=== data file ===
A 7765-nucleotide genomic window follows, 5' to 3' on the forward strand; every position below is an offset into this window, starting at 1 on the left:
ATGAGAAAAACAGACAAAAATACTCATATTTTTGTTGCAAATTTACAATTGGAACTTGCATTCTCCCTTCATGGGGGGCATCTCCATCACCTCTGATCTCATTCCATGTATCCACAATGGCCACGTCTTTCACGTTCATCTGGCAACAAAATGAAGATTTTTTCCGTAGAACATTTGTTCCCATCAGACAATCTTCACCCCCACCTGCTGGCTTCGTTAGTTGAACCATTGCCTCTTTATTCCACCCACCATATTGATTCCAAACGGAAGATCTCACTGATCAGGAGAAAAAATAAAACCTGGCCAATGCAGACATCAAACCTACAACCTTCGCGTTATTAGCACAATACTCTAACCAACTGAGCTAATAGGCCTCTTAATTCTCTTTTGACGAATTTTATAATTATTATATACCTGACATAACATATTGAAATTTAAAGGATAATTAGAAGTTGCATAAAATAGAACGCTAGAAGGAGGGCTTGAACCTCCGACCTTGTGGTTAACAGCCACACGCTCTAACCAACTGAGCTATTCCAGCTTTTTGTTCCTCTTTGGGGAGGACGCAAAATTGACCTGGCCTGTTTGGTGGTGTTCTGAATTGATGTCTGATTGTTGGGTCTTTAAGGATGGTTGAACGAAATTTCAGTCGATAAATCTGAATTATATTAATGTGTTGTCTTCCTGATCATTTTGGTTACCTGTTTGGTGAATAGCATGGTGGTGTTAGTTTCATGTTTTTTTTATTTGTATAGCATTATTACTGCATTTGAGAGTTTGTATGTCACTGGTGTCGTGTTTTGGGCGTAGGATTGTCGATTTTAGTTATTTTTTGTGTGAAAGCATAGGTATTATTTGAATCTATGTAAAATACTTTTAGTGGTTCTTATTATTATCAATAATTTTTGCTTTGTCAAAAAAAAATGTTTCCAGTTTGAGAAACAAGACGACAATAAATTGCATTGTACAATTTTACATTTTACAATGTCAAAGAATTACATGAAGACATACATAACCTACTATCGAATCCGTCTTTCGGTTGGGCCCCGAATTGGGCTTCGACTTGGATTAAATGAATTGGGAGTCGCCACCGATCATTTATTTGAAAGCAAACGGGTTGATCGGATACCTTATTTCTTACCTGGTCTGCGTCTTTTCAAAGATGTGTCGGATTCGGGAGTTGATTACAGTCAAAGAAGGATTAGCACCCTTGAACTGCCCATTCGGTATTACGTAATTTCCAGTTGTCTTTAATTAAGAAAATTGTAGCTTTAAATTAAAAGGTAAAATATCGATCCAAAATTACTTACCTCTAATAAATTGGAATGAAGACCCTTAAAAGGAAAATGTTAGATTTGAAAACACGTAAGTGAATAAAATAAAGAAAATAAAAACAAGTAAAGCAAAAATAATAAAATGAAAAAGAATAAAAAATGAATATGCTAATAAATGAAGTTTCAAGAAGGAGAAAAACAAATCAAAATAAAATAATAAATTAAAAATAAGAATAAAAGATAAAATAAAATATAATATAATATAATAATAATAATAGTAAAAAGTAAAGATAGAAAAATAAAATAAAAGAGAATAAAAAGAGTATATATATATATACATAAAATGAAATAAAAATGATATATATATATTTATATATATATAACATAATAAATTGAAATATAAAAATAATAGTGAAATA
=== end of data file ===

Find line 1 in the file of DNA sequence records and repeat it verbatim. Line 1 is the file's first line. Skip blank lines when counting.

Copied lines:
A 7765-nucleotide genomic window follows, 5' to 3' on the forward strand; every position below is an offset into this window, starting at 1 on the left: